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If he is truly an alcoholic, the man that loved and married you is not divorcing you, the alcoholic he has become is divorcing you to protect his habit. Let him go, tell him you love him and wish him well. He may have filed first, thinking you were going to, thus leaving his pride intact. Maybe he expects you to fall apart or be sorry and desperately cling to him. I dunno, whether he is bluffing or not, remain calm. Tell him you are sad about the choice he has made and that you hope he finds peace while adjusting to his new life, just as you will be doing in yours. If there is hope of salvaging your relationship, it wont be accomplished by going back to the way things were or mind games. This is an opportunity to rebuild in a healthy way whether together or separate. At this present moment though, allow yourself to cry, scream and punch pillows all you need, just not in his presence. Hugs and prayers!
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Old 12-30-2010, 09:11 PM
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hallelua,

well, first of all, WELCOME to sober recovery. i hope you find in this forum the support you need and seek. many, many of us have had similar experiences, and to make sense of it is....well, pretty tough, if not impossible.

please post here as often as you like. it can be very helpful.

as for all the questions and anger toward your husband:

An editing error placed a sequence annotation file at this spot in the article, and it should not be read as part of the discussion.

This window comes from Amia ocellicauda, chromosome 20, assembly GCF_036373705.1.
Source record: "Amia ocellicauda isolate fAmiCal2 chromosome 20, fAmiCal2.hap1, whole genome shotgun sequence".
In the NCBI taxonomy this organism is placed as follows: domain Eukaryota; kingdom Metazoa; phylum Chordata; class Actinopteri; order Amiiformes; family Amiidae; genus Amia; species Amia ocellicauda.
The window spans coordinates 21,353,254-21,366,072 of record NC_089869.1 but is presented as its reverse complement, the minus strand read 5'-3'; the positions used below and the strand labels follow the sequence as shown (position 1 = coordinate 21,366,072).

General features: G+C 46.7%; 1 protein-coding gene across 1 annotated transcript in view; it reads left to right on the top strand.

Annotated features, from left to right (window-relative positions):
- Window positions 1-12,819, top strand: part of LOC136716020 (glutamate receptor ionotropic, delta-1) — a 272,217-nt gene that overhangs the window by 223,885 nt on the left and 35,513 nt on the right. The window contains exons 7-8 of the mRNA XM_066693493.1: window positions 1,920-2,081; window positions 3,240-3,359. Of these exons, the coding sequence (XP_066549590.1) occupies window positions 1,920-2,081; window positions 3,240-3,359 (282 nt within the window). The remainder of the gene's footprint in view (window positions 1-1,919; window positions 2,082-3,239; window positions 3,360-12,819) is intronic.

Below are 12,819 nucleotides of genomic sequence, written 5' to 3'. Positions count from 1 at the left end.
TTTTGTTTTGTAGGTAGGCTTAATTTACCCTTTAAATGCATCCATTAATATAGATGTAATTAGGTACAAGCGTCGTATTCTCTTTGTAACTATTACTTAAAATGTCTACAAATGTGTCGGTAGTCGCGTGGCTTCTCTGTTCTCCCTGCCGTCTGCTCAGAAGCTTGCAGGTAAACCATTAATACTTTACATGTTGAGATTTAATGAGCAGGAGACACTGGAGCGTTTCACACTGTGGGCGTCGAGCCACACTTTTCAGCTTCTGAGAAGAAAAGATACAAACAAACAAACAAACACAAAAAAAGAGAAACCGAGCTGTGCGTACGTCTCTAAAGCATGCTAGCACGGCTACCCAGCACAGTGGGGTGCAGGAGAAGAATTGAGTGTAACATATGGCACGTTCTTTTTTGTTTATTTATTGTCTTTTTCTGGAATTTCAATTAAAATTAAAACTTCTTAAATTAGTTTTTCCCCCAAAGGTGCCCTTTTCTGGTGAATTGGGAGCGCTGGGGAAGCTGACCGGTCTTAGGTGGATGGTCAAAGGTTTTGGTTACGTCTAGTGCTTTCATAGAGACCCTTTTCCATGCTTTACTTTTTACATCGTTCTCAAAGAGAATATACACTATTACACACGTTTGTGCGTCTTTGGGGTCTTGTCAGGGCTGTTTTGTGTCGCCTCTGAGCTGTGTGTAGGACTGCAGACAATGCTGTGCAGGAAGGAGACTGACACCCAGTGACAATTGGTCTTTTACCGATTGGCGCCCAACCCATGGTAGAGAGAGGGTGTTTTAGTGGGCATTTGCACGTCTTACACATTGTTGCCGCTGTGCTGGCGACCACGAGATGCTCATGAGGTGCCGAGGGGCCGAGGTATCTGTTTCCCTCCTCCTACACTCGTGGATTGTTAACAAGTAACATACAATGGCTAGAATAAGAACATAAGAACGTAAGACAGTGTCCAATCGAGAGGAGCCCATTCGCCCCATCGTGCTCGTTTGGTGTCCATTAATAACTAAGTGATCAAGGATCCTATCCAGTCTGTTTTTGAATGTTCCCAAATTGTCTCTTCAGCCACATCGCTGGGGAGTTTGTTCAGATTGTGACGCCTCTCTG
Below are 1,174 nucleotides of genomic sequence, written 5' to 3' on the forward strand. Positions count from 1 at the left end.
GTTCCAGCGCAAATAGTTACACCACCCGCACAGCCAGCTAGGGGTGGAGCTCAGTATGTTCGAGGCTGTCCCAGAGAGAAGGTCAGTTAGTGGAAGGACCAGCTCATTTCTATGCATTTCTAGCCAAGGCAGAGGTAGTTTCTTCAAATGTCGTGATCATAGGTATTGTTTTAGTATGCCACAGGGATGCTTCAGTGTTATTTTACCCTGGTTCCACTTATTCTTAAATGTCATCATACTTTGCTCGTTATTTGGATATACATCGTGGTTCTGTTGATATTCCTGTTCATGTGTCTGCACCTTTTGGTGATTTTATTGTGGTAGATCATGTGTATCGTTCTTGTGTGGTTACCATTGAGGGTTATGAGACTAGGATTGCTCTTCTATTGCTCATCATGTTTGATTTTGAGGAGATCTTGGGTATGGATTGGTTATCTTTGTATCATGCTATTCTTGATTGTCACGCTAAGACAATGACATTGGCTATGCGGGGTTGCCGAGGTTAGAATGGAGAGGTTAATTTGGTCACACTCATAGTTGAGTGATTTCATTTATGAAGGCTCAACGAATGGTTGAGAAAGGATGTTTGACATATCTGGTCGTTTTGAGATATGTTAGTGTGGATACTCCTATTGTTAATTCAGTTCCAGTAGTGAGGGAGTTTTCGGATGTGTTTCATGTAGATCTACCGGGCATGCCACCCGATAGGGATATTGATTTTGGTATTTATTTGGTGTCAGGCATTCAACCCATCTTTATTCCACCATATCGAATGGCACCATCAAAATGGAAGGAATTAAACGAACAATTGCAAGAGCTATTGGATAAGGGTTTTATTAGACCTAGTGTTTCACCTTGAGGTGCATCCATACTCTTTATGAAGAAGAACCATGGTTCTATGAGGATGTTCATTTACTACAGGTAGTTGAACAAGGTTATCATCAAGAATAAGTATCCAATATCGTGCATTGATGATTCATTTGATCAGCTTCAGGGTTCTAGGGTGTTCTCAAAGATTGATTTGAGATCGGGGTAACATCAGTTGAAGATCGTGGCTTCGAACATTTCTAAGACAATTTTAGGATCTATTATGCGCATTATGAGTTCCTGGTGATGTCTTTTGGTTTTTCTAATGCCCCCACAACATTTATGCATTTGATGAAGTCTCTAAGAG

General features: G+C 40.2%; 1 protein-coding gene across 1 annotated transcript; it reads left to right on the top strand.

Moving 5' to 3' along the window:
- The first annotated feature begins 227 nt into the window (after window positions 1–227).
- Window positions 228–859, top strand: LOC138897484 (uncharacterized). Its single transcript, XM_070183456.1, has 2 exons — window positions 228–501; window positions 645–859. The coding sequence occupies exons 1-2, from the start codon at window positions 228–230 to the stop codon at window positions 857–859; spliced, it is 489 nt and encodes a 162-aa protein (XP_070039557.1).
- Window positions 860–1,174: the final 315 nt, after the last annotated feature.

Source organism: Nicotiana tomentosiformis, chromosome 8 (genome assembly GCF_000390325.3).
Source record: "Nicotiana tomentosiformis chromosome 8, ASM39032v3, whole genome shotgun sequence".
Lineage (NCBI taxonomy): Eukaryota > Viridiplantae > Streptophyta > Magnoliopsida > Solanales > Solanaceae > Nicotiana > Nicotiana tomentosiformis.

1. you have every right to feel abandoned, and angry.
2. you may never get all the answers , but you gain perspective after some of the dust settles.

my opinion, based on being married to an alcoholic man, is that they simply are not truthful. oh it's not always malicious, or intentional even. but i believe it is a disease rooted in dishonesty. because, you see, if they were able to be fully honest, then they would know, and admit, their problems. whatever discomfort or fear has caused him to leave, and there could be a hundred, probably doesn't even matter.

what does matter, is that you are able to pick up the pieces, and go and create a better life for yourself.
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Old 12-30-2010, 09:30 PM
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thank you for your reply. just one question, he didn't clog sinks yet but he would drink almost everyday and he would drink from the car hiding it from me and fill vodka bottles with water after he finished them....would he do this because he was scared that I wont let him drink or did he have a problem? Maybe he wasn't an alcoholic but I made him into one..made myself believe he was?
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Old 12-30-2010, 09:32 PM
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if he loved me though wouldn't he try to keep me? Maybe I made him sick of me? Maybe I made him into an alcoholic? Sorry but I am going through a phase of "what if's" right now
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Old 12-30-2010, 09:44 PM